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Are you up to speed on latest asthma management guidelines?

October 4, 2021

Editor's note: For more coverage of the 2021 AAP National Conference & Exhibition, visit

Theresa W. Guilbert, M.D., M.S., FAAP, will present “Asthma 101: Review of Updated NHLBI Guidelines” (L4401) from 2:30-3:30 p.m. CDT Monday, Oct. 11.

Dr. Guilbert is director of the Asthma Center, Division of Pulmonology Medicine, at Cincinnati Children's Hospital Medical Center. She also is a member of the AAP Section on Pediatric Pulmonology and Sleep Medicine Executive Committee.

In the following Q&A, Dr. Guilbert summarizes the burden of asthma, what she plans to discuss and why this session is important for pediatricians.

Q: How did you get interested in treating children with asthma?

A: During my pulmonary fellowship, I enjoyed caring for children with severe asthma and was interested in clinical research in this area.  My first position was at the University of Arizona, and I got involved in severe asthma-related research studies there.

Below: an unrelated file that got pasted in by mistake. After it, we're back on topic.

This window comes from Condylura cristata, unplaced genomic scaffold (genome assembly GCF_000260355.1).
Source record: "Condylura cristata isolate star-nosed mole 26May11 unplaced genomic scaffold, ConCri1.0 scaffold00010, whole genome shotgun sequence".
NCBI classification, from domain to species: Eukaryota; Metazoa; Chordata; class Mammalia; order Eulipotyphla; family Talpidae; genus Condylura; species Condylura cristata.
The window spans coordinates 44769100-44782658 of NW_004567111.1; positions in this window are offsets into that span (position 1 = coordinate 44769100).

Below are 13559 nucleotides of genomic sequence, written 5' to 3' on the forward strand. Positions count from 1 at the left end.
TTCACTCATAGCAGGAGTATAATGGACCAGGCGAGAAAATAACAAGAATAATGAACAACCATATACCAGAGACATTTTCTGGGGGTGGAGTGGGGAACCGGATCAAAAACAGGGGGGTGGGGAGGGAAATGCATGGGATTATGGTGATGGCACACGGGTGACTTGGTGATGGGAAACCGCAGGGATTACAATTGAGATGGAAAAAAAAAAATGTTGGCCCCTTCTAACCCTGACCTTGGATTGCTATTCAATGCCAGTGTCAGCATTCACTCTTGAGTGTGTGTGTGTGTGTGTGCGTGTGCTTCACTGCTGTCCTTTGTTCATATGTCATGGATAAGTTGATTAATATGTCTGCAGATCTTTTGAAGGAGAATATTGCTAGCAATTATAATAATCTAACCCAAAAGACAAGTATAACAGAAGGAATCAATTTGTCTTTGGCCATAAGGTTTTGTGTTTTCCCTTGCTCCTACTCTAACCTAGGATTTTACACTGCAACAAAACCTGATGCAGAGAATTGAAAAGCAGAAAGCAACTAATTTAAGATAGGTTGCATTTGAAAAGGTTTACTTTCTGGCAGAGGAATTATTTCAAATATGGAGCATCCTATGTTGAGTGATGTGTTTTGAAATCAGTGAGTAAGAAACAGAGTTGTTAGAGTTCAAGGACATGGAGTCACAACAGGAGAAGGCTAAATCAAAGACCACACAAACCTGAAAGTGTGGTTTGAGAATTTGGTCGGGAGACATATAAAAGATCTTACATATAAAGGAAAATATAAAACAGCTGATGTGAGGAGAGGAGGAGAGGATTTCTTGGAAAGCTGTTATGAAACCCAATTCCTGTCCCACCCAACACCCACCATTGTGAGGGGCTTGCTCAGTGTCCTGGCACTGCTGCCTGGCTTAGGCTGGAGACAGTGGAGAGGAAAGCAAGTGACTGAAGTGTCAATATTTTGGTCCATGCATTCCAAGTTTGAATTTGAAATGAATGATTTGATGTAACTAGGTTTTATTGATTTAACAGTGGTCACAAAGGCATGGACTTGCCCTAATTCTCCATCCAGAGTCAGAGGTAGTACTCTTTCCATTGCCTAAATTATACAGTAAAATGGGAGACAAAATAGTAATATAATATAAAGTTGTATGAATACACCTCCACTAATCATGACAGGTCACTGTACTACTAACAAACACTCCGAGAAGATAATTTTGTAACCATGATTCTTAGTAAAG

Q: How many children in the U.S. have asthma?

A: There are 5.1 million children under the age of 18 with asthma. It is the leading chronic disease in children.

Q: What are the key things you will be covering during the session?

A: Five topics that were updated in the National Heart, Lung, and Blood Institute (NHLBI) 2020 Focused Updates to the Asthma Management Guidelines that are relevant to children will be discussed, including:

  • adjustable medication dosing in recurrent wheezing and asthma,
  • long-acting anti-muscarinic agents in asthma management as add-on to inhaled corticosteroids,
  • fractional exhaled nitric oxide in diagnosis, medication selection and monitoring of treatment response in asthma,
  • remediation of indoor allergens in asthma management, and
  • immunotherapy and the management of asthma.

Q: What is the take-home message of the session?

A: There is evidence-based support for use of intermittent inhaled corticosteroid therapy and single maintenance and reliever therapy (SMART) in the management of childhood asthma.

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